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Limited recruitment during relaxation events: Larval advection and behavior in an upwelling system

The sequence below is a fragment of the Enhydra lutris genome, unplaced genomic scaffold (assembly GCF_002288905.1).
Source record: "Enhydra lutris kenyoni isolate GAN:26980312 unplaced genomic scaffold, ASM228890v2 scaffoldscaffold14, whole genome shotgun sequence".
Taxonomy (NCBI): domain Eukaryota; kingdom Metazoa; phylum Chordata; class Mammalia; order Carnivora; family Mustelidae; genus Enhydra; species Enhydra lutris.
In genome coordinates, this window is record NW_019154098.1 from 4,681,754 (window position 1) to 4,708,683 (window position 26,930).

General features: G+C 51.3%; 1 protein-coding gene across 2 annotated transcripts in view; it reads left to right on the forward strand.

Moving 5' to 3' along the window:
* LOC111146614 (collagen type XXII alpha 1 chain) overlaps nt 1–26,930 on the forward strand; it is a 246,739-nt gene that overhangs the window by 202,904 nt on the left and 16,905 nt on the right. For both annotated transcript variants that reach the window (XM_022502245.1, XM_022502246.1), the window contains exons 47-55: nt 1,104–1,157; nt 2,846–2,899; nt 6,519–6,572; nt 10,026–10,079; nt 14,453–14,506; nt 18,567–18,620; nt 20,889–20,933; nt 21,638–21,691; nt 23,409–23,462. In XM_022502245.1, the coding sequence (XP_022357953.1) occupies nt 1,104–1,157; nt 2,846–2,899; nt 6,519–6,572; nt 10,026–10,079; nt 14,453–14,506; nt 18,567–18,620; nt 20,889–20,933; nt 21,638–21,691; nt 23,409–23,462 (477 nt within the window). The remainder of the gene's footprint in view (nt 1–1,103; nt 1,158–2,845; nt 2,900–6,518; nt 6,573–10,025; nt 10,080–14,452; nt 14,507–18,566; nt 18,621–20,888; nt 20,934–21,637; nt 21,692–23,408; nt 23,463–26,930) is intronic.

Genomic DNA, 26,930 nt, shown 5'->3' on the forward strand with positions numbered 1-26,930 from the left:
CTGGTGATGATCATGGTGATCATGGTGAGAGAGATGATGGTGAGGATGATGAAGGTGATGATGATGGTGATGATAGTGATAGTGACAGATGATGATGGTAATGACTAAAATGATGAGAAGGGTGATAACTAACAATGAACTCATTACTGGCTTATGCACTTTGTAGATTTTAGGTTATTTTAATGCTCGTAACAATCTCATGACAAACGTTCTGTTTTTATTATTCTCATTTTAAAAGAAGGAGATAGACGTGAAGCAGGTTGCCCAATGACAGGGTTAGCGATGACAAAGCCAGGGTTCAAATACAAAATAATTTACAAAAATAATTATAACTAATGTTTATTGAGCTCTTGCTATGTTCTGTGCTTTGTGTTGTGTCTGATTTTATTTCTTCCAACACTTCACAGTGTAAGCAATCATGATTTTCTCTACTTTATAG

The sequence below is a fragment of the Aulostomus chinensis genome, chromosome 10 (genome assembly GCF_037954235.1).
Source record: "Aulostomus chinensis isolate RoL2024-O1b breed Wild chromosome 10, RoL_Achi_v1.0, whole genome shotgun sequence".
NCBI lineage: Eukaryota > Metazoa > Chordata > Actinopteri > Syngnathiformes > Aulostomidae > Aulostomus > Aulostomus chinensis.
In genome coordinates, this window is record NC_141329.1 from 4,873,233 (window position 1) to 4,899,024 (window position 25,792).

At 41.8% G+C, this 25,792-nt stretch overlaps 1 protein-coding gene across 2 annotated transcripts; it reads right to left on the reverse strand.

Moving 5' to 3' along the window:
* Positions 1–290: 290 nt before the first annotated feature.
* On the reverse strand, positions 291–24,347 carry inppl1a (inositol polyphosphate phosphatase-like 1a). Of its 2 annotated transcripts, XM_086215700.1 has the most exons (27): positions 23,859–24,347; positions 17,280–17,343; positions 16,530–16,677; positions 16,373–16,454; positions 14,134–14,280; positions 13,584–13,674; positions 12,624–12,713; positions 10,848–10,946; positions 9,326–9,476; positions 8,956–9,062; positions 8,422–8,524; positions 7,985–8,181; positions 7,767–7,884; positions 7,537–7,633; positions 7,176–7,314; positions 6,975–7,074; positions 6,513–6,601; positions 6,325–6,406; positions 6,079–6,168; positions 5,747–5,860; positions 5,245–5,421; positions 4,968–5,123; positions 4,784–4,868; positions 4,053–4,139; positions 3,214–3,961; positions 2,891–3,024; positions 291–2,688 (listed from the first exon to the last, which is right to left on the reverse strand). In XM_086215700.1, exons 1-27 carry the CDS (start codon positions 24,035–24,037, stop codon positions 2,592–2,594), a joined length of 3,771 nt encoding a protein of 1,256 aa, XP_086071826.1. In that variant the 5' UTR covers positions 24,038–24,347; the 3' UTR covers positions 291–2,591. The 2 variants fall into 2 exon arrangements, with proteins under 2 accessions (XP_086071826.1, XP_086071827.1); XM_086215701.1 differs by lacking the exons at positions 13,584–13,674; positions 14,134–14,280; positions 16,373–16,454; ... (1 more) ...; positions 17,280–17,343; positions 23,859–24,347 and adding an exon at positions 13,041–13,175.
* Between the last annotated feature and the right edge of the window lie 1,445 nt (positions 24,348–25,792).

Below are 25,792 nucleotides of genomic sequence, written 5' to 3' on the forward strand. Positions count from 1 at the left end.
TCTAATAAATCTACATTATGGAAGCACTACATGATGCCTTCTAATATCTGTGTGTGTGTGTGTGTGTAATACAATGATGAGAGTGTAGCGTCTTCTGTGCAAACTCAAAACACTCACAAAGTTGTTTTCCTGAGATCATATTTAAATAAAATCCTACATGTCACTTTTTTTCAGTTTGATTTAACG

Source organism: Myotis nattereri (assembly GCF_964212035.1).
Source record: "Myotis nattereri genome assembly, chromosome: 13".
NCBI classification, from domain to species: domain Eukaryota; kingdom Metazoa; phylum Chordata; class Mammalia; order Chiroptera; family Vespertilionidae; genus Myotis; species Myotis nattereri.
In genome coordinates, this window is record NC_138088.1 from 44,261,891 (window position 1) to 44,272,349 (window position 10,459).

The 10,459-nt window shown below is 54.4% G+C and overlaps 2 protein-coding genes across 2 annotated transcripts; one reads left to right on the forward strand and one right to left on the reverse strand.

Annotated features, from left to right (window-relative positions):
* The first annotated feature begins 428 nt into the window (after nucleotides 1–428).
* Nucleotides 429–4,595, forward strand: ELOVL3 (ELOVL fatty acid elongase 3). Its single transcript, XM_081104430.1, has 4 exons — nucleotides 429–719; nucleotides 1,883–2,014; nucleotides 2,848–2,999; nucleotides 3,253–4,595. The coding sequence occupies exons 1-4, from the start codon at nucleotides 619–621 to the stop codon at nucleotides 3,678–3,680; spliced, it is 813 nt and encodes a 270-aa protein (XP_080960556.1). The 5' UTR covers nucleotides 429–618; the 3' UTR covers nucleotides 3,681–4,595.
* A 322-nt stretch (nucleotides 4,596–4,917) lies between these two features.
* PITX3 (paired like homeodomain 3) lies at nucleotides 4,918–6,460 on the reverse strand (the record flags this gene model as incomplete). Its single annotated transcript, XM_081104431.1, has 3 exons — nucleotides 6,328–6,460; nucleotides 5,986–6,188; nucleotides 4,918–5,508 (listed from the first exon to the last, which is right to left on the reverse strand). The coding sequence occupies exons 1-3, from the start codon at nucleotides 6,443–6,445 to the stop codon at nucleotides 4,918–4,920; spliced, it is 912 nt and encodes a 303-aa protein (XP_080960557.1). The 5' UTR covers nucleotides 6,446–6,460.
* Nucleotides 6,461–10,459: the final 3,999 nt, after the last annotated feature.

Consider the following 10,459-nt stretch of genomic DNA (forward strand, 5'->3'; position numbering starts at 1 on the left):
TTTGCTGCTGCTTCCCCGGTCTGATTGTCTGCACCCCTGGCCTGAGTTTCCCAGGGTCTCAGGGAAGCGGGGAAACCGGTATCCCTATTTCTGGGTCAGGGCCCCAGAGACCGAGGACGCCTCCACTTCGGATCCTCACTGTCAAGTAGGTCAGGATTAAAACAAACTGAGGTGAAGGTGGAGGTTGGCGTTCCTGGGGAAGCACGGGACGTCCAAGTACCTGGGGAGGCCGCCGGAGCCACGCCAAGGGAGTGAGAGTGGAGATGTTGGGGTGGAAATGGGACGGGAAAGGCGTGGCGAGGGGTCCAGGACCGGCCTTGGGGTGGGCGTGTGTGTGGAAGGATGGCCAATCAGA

We capitalized on a long-term record of larval recruitment and a distinctive oceanographic signature to reveal how changes in ocean conditions affect larval advection, behavior, and recruitment in a region of strong, persistent upwelling and recruitment limitation. We repeatedly sampled the vertical and horizontal distribution of a larval assemblage and ocean conditions during infrequent relaxations of prevailing upwelling winds near Bodega Bay, California. During prolonged relaxation events, a poleward, coastal, boundary current imported low-salinity surface waters that were devoid of larvae to the study area. The resident larval assemblage was restricted to cold, saline, bottom waters and pushed offshore while diel vertical migrations were suppressed. Hence, changes in oceanographic conditions strongly affected behaviorally mediated larval distributions, revealing the reason that few species recruit during relaxation events in this region. During relaxation events in upwelling regions, poleward coastal boundary currents will force larvae offshore throughout the water column at small headlands and in seaward-flowing bottom currents at straight coastlines, but recruitment may decrease markedly only near estuaries where few larvae will arrive in low-salinity surface waters. Targeted profiling of larval assemblages complements widespread monitoring of recruitment from shore and is necessary to determine how changing ocean conditions affect larval distributions, recruitment dynamics, and the connectivity of populations. © 2012, by the Association for the Sciences of Limnology and Oceanography, Inc.

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